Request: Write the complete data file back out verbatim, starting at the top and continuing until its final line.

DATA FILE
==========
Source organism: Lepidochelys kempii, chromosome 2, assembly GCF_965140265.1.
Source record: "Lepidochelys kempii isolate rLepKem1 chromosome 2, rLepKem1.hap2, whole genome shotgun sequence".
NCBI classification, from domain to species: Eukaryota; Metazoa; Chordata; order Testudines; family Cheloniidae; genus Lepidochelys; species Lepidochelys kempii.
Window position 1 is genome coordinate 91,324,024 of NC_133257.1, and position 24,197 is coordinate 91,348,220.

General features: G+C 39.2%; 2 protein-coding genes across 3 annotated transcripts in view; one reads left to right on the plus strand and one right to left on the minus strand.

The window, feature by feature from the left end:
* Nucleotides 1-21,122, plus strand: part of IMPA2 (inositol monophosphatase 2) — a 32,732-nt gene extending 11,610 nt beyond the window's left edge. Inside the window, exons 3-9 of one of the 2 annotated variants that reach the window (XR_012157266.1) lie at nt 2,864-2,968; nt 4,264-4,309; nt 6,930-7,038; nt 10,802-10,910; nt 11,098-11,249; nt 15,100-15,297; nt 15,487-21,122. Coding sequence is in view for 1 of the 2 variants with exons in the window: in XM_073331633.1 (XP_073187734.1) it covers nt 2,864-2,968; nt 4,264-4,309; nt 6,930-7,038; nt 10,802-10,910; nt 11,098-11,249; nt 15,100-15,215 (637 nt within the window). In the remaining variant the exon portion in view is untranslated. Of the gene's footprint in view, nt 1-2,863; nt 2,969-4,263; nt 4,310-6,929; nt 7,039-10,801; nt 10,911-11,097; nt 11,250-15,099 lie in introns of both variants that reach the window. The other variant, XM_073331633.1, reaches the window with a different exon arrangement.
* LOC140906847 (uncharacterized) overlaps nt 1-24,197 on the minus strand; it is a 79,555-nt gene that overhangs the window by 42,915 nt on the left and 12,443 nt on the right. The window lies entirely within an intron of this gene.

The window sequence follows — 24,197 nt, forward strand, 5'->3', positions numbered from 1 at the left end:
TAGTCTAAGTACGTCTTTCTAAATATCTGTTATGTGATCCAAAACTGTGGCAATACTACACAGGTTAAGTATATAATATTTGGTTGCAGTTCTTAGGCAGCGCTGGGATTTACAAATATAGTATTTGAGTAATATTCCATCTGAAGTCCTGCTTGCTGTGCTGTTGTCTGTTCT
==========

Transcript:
Source organism: Lepidochelys kempii, chromosome 2, assembly GCF_965140265.1.
Source record: "Lepidochelys kempii isolate rLepKem1 chromosome 2, rLepKem1.hap2, whole genome shotgun sequence".
NCBI classification, from domain to species: Eukaryota; Metazoa; Chordata; order Testudines; family Cheloniidae; genus Lepidochelys; species Lepidochelys kempii.
Window position 1 is genome coordinate 91,324,024 of NC_133257.1, and position 24,197 is coordinate 91,348,220.

General features: G+C 39.2%; 2 protein-coding genes across 3 annotated transcripts in view; one reads left to right on the plus strand and one right to left on the minus strand.

The window, feature by feature from the left end:
* Nucleotides 1-21,122, plus strand: part of IMPA2 (inositol monophosphatase 2) — a 32,732-nt gene extending 11,610 nt beyond the window's left edge. Inside the window, exons 3-9 of one of the 2 annotated variants that reach the window (XR_012157266.1) lie at nt 2,864-2,968; nt 4,264-4,309; nt 6,930-7,038; nt 10,802-10,910; nt 11,098-11,249; nt 15,100-15,297; nt 15,487-21,122. Coding sequence is in view for 1 of the 2 variants with exons in the window: in XM_073331633.1 (XP_073187734.1) it covers nt 2,864-2,968; nt 4,264-4,309; nt 6,930-7,038; nt 10,802-10,910; nt 11,098-11,249; nt 15,100-15,215 (637 nt within the window). In the remaining variant the exon portion in view is untranslated. Of the gene's footprint in view, nt 1-2,863; nt 2,969-4,263; nt 4,310-6,929; nt 7,039-10,801; nt 10,911-11,097; nt 11,250-15,099 lie in introns of both variants that reach the window. The other variant, XM_073331633.1, reaches the window with a different exon arrangement.
* LOC140906847 (uncharacterized) overlaps nt 1-24,197 on the minus strand; it is a 79,555-nt gene that overhangs the window by 42,915 nt on the left and 12,443 nt on the right. The window lies entirely within an intron of this gene.

The window sequence follows — 24,197 nt, forward strand, 5'->3', positions numbered from 1 at the left end:
TAGTCTAAGTACGTCTTTCTAAATATCTGTTATGTGATCCAAAACTGTGGCAATACTACACAGGTTAAGTATATAATATTTGGTTGCAGTTCTTAGGCAGCGCTGGGATTTACAAATATAGTATTTGAGTAATATTCCATCTGAAGTCCTGCTTGCTGTGCTGTTGTCTGTTCT